Our Denia Apartments are ideally situated on Spain's cosmopolitan Costa Blanca coast between Valencia and Alicante.
Only 100m from the beach, 400m from the new Marina De Denia and less than half a mile mile walk to the main street of Denia. There are plenty of shops, restaurants, bars and a supermarket 200m from the apartments so everything you need is right on your doorstep.
Marineta beach is only 100 metres away from these luxury apartments in Denia.
Relax by the stunning Denia Marina only 400 metres from the apartments.
Denia has almost twenty kilometres of coastline. To the north of the town, there are beaches of fine sand and shallow waters such as Les Marines, Lalmadrava, Les Deveses, Les Bovetes and els Palmars. To the south lies a series of small coves along the rocky coast, known as Les Rotes, which is a paradise for fishermen and divers. The Montgó Mountain, shared by Denia and Javea, is the major landmark of the area.
Denia has some of the most varied beaches on the Costa Blanca, from sheltered coves to beautiful golden sandy beaches.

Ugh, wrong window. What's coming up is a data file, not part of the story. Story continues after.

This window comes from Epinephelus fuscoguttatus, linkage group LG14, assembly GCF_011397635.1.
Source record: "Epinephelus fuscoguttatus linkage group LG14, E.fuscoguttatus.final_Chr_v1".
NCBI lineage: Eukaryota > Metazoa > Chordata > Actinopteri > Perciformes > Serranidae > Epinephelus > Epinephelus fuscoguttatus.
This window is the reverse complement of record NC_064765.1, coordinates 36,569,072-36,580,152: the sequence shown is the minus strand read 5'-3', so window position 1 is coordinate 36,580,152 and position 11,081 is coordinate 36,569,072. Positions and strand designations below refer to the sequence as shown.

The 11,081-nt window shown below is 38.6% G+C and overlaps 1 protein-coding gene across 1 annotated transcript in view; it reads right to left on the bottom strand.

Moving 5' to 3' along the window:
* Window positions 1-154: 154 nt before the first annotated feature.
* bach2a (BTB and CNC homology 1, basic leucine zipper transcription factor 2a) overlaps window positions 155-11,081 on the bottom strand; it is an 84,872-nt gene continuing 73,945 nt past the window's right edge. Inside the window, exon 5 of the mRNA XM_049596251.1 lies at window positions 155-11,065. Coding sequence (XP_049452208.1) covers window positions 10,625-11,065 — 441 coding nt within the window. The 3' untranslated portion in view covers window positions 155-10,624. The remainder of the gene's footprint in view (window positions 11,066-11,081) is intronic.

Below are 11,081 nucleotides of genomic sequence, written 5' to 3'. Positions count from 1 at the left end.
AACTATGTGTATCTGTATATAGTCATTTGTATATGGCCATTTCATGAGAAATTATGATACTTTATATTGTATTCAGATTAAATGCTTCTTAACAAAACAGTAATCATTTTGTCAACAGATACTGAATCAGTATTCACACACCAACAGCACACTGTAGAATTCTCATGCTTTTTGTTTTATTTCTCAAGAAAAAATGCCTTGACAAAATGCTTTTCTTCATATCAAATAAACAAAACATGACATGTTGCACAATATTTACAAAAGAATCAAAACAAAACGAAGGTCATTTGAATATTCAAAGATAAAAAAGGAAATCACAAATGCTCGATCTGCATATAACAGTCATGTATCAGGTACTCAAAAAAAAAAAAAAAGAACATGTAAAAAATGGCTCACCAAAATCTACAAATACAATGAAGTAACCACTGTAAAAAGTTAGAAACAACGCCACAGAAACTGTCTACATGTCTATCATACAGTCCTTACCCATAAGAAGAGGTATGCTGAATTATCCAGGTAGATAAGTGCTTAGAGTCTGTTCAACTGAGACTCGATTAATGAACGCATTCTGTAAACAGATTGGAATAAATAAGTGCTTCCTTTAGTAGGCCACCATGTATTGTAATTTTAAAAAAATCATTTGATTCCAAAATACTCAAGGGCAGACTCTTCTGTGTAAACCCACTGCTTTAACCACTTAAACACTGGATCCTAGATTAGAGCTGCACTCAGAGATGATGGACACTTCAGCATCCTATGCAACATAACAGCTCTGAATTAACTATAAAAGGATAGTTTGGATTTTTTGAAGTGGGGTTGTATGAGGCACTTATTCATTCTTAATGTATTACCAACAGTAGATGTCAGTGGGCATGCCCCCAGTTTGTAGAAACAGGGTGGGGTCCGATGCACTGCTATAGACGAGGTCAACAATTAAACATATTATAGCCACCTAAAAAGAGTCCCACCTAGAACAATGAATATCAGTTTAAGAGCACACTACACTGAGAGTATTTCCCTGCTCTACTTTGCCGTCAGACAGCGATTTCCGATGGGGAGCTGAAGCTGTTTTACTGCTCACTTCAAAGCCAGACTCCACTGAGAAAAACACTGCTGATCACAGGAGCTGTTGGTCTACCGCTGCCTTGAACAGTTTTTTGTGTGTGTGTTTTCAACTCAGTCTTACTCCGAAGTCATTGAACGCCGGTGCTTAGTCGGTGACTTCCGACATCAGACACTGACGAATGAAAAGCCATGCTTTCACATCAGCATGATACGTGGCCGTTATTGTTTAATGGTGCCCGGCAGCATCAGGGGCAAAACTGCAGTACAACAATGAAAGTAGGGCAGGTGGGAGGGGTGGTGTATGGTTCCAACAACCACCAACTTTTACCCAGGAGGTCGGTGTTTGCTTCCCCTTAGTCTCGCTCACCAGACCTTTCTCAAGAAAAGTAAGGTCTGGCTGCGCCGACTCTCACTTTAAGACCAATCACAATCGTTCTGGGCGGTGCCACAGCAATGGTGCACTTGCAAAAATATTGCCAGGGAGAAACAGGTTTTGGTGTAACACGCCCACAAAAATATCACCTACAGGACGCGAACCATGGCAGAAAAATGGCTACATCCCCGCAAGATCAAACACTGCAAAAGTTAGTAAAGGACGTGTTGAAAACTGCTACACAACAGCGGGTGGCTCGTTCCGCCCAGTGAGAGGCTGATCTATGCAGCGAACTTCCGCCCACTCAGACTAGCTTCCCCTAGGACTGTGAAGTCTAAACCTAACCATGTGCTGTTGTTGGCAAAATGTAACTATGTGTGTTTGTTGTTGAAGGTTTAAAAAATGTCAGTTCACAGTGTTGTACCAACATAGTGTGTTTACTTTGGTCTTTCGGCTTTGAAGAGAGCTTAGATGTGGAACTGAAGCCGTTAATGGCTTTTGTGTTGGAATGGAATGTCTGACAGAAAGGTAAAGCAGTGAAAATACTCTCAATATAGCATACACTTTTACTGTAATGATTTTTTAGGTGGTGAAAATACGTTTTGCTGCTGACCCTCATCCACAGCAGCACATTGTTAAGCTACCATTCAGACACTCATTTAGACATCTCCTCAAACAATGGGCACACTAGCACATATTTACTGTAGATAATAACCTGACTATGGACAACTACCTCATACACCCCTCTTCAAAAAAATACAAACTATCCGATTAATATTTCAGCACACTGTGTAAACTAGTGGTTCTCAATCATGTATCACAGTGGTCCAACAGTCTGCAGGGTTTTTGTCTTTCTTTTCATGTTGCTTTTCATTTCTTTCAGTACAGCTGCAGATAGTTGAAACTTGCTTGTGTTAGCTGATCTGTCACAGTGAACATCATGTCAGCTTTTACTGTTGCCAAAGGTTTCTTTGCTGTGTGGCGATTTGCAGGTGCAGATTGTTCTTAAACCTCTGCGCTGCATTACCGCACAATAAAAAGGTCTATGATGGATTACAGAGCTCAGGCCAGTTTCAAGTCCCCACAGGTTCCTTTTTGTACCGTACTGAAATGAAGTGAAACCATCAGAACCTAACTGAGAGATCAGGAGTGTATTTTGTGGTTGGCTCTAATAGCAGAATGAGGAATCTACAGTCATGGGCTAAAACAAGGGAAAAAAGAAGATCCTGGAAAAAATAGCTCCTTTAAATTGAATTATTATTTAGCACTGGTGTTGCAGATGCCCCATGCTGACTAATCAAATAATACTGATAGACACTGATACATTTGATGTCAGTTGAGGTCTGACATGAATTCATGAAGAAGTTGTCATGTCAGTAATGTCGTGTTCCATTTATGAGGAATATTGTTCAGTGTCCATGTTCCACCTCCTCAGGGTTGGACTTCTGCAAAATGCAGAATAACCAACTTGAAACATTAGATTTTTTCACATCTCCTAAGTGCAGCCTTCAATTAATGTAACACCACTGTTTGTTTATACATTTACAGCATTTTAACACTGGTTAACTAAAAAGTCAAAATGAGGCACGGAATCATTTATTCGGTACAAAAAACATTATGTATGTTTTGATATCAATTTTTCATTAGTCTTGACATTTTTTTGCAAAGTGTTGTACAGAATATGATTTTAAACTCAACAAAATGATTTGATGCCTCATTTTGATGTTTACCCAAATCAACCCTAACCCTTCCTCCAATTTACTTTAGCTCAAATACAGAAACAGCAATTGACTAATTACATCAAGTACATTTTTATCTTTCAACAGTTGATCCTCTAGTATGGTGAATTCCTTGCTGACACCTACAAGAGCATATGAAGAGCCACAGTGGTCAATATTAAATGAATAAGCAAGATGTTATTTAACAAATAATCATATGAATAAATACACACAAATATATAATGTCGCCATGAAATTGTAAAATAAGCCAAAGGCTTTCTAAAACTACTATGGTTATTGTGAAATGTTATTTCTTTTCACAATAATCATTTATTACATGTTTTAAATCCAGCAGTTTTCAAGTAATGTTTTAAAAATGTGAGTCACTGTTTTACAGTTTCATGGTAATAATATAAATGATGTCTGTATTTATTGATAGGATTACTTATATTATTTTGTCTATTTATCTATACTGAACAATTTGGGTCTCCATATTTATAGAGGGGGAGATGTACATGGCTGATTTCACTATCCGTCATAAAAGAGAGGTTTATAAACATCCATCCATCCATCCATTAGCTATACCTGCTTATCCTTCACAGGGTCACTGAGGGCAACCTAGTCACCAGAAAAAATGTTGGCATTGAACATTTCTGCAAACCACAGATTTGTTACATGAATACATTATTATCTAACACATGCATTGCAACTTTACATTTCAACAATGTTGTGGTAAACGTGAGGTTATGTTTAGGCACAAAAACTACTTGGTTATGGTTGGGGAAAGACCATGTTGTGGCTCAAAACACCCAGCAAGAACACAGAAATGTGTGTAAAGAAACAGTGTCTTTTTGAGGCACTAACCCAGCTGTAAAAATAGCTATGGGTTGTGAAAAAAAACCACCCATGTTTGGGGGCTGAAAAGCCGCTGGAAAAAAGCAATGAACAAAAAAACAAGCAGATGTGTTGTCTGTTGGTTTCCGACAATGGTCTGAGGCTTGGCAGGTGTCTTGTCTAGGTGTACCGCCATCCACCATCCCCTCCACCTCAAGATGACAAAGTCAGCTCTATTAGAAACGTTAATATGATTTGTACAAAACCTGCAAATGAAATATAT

Water sports are tops in Denia. Sailing, windsurfing, diving, fishing, rowing, swimming or whatever you want. Denia has a complete infrastructure, with a marina offering 546 moorings and a full range of services and equipment. Landlubbers also have an extensive range of activities to choose from: mountain climbing or hang-gliding, mountain biking or hiking. Theres also an 18-hole golf club in the vicinity, the Club La Sella, designed by José Maria Olazabal.
The town sits at the foot of a hill crowned by a castle, a fortress containing the remains of all the people that once paused here on their way through history. The castle is the residence of the erstwhile Marquis of Denia, and of note are the Mig, Galliner and Carsell towers, and the so-called Palace of the Governor, as well as its walls and bastions. From the hilltop esplanade youll have an excellent view of Denia and its environs. Among the monuments in the town, we would recommend a visit to the 18th-century church of the Asunción; the 17th-century Atarazanas (dockyards); the cloister and church of San Antonio and the 18th -century, neoclassical town hall building. Outside the town we can suggest the so-called hermitages of the conquest- Sant Joan (gothic), Santa Paula and Santa Lucía (gothic), constructed in the 14th and 15th centuries, and also the Torre del Gerro (17th C.) located in the cliff next to the cape of San Antonio.